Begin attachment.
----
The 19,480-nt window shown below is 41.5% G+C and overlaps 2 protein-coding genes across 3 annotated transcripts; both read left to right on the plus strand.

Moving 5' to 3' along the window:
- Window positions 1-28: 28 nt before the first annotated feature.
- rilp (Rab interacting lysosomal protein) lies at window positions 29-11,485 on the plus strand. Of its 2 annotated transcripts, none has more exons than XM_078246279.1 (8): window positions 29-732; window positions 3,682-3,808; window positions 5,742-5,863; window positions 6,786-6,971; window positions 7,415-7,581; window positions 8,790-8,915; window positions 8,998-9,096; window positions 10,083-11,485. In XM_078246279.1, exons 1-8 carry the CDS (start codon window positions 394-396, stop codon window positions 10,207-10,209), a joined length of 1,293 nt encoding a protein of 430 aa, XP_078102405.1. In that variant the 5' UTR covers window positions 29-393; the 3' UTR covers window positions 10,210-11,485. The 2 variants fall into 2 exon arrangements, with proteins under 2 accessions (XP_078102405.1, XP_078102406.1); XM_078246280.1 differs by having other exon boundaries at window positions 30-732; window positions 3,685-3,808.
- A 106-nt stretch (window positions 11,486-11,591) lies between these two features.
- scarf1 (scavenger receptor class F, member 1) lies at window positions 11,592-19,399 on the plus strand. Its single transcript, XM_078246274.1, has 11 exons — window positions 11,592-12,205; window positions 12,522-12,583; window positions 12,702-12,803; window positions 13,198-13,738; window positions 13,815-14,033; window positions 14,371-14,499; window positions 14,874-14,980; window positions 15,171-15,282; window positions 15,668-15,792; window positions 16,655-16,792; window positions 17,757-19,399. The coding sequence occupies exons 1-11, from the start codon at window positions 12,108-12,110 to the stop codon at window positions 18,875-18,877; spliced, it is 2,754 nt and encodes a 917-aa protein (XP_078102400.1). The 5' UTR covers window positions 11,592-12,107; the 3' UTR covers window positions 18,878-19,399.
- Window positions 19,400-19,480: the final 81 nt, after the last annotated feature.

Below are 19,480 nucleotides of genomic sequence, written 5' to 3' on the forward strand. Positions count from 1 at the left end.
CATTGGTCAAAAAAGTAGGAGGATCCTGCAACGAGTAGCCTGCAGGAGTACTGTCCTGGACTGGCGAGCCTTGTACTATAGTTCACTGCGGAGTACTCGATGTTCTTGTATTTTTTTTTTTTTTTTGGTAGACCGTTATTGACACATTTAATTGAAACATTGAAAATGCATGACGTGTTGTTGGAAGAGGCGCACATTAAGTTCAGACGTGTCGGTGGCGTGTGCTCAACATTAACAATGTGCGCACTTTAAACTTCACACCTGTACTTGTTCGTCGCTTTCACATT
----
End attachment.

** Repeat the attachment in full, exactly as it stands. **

The 19,480-nt window shown below is 41.5% G+C and overlaps 2 protein-coding genes across 3 annotated transcripts; both read left to right on the plus strand.

Moving 5' to 3' along the window:
- Window positions 1-28: 28 nt before the first annotated feature.
- rilp (Rab interacting lysosomal protein) lies at window positions 29-11,485 on the plus strand. Of its 2 annotated transcripts, none has more exons than XM_078246279.1 (8): window positions 29-732; window positions 3,682-3,808; window positions 5,742-5,863; window positions 6,786-6,971; window positions 7,415-7,581; window positions 8,790-8,915; window positions 8,998-9,096; window positions 10,083-11,485. In XM_078246279.1, exons 1-8 carry the CDS (start codon window positions 394-396, stop codon window positions 10,207-10,209), a joined length of 1,293 nt encoding a protein of 430 aa, XP_078102405.1. In that variant the 5' UTR covers window positions 29-393; the 3' UTR covers window positions 10,210-11,485. The 2 variants fall into 2 exon arrangements, with proteins under 2 accessions (XP_078102405.1, XP_078102406.1); XM_078246280.1 differs by having other exon boundaries at window positions 30-732; window positions 3,685-3,808.
- A 106-nt stretch (window positions 11,486-11,591) lies between these two features.
- scarf1 (scavenger receptor class F, member 1) lies at window positions 11,592-19,399 on the plus strand. Its single transcript, XM_078246274.1, has 11 exons — window positions 11,592-12,205; window positions 12,522-12,583; window positions 12,702-12,803; window positions 13,198-13,738; window positions 13,815-14,033; window positions 14,371-14,499; window positions 14,874-14,980; window positions 15,171-15,282; window positions 15,668-15,792; window positions 16,655-16,792; window positions 17,757-19,399. The coding sequence occupies exons 1-11, from the start codon at window positions 12,108-12,110 to the stop codon at window positions 18,875-18,877; spliced, it is 2,754 nt and encodes a 917-aa protein (XP_078102400.1). The 5' UTR covers window positions 11,592-12,107; the 3' UTR covers window positions 18,878-19,399.
- Window positions 19,400-19,480: the final 81 nt, after the last annotated feature.

Below are 19,480 nucleotides of genomic sequence, written 5' to 3' on the forward strand. Positions count from 1 at the left end.
CATTGGTCAAAAAAGTAGGAGGATCCTGCAACGAGTAGCCTGCAGGAGTACTGTCCTGGACTGGCGAGCCTTGTACTATAGTTCACTGCGGAGTACTCGATGTTCTTGTATTTTTTTTTTTTTTTTGGTAGACCGTTATTGACACATTTAATTGAAACATTGAAAATGCATGACGTGTTGTTGGAAGAGGCGCACATTAAGTTCAGACGTGTCGGTGGCGTGTGCTCAACATTAACAATGTGCGCACTTTAAACTTCACACCTGTACTTGTTCGTCGCTTTCACATT